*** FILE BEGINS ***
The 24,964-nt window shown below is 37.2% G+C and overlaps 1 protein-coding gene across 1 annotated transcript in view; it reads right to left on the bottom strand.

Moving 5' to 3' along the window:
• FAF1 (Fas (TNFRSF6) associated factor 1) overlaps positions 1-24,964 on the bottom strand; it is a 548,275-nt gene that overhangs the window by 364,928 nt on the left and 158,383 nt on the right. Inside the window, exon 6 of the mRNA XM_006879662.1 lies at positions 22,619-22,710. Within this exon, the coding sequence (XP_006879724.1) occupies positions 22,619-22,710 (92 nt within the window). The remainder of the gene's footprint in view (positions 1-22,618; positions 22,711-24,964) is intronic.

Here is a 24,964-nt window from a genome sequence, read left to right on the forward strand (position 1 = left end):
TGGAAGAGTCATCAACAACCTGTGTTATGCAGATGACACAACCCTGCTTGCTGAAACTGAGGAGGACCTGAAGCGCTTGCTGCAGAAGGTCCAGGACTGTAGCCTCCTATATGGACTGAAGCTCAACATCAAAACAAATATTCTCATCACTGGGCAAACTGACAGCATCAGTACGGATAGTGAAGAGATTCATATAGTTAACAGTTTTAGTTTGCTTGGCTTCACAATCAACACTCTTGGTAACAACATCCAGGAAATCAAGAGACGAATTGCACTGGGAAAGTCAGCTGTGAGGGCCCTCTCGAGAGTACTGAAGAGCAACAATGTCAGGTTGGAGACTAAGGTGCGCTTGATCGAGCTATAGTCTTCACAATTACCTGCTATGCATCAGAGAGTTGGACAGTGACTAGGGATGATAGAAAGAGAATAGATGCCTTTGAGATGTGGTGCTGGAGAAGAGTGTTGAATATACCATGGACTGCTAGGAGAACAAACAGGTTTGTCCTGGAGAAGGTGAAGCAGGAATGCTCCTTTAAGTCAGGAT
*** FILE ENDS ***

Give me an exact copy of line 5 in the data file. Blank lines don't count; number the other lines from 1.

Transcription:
TGGAAGAGTCATCAACAACCTGTGTTATGCAGATGACACAACCCTGCTTGCTGAAACTGAGGAGGACCTGAAGCGCTTGCTGCAGAAGGTCCAGGACTGTAGCCTCCTATATGGACTGAAGCTCAACATCAAAACAAATATTCTCATCACTGGGCAAACTGACAGCATCAGTACGGATAGTGAAGAGATTCATATAGTTAACAGTTTTAGTTTGCTTGGCTTCACAATCAACACTCTTGGTAACAACATCCAGGAAATCAAGAGACGAATTGCACTGGGAAAGTCAGCTGTGAGGGCCCTCTCGAGAGTACTGAAGAGCAACAATGTCAGGTTGGAGACTAAGGTGCGCTTGATCGAGCTATAGTCTTCACAATTACCTGCTATGCATCAGAGAGTTGGACAGTGACTAGGGATGATAGAAAGAGAATAGATGCCTTTGAGATGTGGTGCTGGAGAAGAGTGTTGAATATACCATGGACTGCTAGGAGAACAAACAGGTTTGTCCTGGAGAAGGTGAAGCAGGAATGCTCCTTTAAGTCAGGAT